There are two reasons the 300-mile Boardman-to-Hemingway transmission project is crucial to the energy future of the High Plains and the Pacific Northwest.
First, by connecting to Pacificorp’s massive, still unfinished Energy Gateway transmission system, the 500 kilovolt, alternating current line will deliver energy generated on the High Plains to load centers and lucrative electricity markets in the Pacific Northwest.
Second, it offers greater potential for the connected eastern and western grids to deliver abundant renewables generation to California’s insatiable energy appetite.
“We are trying to interconnect to the Mid-Columbia grid, the Mid-C market,” Idaho Power 500 Kilovolt Projects Manager Doug Dockter told Utility Dive. “The Pacificorp balancing authority is farther south and the transmission is critical for them because they are trying to use it to work their [Energy Imbalance Market] with the California Independent System Operator.”
The regional loads are complimentary, Dockter said. Idaho Power’s demand from air conditioning and agricultural irrigation causes a summer peak. But for much of the rest of the Northwest, demand peaks in the winter due to the need for space heating.
“There is usually extra energy in the Northwest for us in the summer and when they are peaking in the winter, we sell to them,” Dockter said. “With access to the Mid-C market, we could satisfy regional generation needs without building new generation.”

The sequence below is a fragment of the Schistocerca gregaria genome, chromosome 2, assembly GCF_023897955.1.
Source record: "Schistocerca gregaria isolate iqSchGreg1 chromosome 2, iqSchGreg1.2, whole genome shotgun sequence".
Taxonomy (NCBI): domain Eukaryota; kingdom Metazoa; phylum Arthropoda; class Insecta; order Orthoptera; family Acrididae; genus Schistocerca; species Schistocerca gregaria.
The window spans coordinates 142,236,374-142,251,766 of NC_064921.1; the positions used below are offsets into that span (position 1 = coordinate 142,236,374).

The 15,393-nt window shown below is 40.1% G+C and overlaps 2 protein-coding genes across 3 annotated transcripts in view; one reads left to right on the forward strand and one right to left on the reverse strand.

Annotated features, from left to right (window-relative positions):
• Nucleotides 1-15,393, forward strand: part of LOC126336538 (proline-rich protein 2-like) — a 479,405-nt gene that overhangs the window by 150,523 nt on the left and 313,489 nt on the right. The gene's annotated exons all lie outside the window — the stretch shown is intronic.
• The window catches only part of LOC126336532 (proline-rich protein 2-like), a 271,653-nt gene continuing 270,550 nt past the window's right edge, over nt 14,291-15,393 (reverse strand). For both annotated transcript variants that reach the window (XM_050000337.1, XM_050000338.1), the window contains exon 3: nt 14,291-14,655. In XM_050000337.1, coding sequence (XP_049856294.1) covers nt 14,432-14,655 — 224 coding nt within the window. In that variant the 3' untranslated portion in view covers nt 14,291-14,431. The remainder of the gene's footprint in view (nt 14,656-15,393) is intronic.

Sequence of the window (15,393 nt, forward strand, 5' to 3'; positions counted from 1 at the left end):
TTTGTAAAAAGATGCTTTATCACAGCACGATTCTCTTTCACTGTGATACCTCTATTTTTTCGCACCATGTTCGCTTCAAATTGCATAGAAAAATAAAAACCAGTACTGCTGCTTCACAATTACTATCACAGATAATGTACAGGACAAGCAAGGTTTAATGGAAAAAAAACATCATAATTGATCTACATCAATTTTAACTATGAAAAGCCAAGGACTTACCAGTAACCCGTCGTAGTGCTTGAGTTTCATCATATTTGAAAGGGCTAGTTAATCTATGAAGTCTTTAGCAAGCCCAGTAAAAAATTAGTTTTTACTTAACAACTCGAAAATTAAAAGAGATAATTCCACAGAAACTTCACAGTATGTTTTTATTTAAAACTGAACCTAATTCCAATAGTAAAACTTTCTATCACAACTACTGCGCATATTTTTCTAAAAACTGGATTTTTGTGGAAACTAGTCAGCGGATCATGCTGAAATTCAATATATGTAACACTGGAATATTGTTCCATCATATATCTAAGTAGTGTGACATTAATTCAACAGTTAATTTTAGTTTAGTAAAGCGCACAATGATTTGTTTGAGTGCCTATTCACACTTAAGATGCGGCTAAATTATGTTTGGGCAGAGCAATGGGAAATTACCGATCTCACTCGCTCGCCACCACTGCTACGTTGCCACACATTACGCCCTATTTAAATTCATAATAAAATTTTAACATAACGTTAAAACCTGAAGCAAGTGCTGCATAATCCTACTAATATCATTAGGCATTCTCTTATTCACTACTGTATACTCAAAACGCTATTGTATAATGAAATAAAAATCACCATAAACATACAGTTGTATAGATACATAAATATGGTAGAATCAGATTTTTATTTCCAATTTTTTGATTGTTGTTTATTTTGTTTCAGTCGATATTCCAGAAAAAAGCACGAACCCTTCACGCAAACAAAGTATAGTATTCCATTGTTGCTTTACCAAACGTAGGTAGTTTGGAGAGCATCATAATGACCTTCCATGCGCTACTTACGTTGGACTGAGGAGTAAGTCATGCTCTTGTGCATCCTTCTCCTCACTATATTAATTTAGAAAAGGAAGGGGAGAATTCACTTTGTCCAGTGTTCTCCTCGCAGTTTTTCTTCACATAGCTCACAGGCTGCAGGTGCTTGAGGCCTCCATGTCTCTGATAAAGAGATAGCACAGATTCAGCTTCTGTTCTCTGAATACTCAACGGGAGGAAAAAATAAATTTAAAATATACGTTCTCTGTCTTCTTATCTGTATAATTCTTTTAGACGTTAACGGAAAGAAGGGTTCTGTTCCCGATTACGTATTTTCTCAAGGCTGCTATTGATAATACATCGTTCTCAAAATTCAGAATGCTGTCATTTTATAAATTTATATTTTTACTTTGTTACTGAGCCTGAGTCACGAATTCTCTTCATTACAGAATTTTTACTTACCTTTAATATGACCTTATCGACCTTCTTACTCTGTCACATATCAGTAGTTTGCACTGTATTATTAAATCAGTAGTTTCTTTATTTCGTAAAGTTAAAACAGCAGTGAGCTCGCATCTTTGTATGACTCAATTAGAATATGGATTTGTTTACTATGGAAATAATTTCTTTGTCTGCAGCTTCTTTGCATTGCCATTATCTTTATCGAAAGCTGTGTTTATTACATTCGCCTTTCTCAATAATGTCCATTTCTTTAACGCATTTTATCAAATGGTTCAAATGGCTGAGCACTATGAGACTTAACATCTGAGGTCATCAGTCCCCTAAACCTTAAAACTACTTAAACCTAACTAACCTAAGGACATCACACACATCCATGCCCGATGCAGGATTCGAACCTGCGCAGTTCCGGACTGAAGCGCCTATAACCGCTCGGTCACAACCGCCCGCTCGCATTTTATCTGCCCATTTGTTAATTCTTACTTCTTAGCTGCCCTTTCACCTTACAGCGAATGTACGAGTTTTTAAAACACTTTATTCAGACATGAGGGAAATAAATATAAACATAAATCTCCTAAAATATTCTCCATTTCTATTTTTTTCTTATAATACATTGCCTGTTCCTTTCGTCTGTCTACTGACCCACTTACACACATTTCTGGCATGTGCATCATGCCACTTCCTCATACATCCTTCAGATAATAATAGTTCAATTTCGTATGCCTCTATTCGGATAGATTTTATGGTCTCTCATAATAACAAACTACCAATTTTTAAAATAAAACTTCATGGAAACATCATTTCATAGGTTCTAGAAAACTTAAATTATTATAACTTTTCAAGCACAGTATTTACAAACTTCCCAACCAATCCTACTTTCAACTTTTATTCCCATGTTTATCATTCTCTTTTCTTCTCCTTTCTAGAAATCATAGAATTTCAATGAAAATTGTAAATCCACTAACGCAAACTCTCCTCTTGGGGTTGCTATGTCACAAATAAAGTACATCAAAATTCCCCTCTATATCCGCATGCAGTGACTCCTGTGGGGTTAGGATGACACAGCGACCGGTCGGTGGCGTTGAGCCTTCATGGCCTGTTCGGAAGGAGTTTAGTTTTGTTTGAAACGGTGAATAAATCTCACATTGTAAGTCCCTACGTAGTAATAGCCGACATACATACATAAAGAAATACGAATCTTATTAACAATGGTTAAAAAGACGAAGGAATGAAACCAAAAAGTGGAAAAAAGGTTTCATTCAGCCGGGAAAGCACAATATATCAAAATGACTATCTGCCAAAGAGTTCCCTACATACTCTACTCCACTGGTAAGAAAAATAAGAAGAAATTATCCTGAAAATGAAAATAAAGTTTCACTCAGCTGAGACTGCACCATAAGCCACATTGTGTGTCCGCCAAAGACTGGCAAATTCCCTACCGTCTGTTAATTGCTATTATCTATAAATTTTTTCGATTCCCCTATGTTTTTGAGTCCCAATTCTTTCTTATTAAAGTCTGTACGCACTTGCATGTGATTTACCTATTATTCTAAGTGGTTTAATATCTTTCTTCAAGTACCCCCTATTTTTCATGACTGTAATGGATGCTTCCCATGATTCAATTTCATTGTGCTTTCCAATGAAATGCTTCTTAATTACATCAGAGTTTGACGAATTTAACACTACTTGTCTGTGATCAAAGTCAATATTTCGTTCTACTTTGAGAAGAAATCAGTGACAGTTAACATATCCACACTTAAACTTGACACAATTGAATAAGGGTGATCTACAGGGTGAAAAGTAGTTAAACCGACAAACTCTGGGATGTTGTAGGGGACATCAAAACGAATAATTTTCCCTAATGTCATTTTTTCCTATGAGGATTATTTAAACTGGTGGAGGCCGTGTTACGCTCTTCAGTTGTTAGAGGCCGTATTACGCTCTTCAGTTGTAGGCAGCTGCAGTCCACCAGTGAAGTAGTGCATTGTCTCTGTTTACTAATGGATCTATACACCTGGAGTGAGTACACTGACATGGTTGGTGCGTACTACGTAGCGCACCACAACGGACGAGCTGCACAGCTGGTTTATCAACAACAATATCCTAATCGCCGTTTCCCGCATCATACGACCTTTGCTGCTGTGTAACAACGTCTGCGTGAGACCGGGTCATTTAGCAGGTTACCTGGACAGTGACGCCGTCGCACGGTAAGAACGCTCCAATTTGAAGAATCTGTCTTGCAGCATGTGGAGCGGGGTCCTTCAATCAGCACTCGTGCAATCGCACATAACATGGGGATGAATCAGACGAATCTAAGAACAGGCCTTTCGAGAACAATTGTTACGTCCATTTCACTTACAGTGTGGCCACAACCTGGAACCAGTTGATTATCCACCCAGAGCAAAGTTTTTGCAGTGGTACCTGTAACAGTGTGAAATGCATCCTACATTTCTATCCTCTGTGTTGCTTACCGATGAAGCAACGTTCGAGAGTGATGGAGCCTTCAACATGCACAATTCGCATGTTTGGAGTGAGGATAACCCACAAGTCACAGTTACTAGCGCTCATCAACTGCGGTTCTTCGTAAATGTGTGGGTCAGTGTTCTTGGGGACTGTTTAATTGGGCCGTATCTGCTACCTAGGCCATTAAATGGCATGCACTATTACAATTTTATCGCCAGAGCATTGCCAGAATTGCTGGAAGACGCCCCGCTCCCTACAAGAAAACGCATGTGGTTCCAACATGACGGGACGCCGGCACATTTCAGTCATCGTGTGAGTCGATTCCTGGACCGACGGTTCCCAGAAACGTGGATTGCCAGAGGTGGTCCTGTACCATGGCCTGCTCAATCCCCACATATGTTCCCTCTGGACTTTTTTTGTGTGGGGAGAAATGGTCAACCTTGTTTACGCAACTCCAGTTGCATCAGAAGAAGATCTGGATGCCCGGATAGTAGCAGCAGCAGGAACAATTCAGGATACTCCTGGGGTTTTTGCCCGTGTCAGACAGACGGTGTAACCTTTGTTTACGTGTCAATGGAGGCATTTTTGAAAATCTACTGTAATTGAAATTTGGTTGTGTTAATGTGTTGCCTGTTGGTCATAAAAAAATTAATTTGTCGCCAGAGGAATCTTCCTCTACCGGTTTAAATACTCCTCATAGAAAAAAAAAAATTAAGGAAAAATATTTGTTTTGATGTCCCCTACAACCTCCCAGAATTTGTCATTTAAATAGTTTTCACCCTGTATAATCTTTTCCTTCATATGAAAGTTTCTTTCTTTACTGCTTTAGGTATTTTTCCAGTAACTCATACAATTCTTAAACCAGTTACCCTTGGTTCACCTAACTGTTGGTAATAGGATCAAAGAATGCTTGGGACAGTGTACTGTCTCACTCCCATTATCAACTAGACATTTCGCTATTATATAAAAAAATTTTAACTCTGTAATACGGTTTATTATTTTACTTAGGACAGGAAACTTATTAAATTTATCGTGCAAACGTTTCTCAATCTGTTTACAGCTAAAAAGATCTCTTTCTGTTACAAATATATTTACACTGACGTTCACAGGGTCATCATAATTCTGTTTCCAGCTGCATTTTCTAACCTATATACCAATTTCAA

In conjunction with the Energy Gateway and the Energy Imbalance Market, Dockter said, intermittent wind and solar resources can be more reliably interconnected across a greater region.
But, he added, “we first have to get the permits.”
The first complications
Idaho Power began permitting Boardman-to-Hemingway in 2008. Then it ran into complications and stopped. The utility spent a year working with stakeholders along the route, and resumed trying to coordinate state and federal permitting processes in 2010. “We have been going through those ever since,” Dockter said.
Idaho Power is the project lead. The Bonneville Power Administration and Pacificorp, both would-be beneficiaries of the line, are helping fund permitting.
The federal National Environmental Policy Act (NEPA) process is led by the Bureau of Land Management (BLM). The BLM must provide a draft environmental impact study (EIS), then a final EIS, and finally a Record of Decision (ROD). Oregon’s Energy Facility Siting Council (EFSC) is the state-level jurisdiction. The two processes, Dockter said, were not designed to be run together and do not complement each other.
Boardman-to-Hemingway was one of seven projects designated for special attention by the Obama Administration’s Rapid Response Transmission Team (RRTT) in 2009. It was supposed to streamline the process by driving cooperation between the federal permitting agencies.
“The RRTT has given us access to people in Washington, D.C., but it has not been effective for getting permits,” Dockter said. “The RRTT’s purpose was to make sure those nine agencies involved in permitting are working well together. What we are noticing is that the BLM has been ineffective in managing its own process. That is what is hampering [Boardman-to-Hemingway].”
The Bureau of Land Management
The BLM’s organizational structure is ineffective for permitting multi-state transmission, Dockter believes.
“The field offices in each area are responsible for their little chunk of ground. When you pass through multiple field offices, you have to make sure they are willing to coordinate and cooperate," he said. "That is extremely challenging."
Dockter, who has been involved in Boardman-to-Hemingway since 2008, said inconsistent management “has created many issues.” The utility has “gone through five different BLM project managers” since the project started, he added.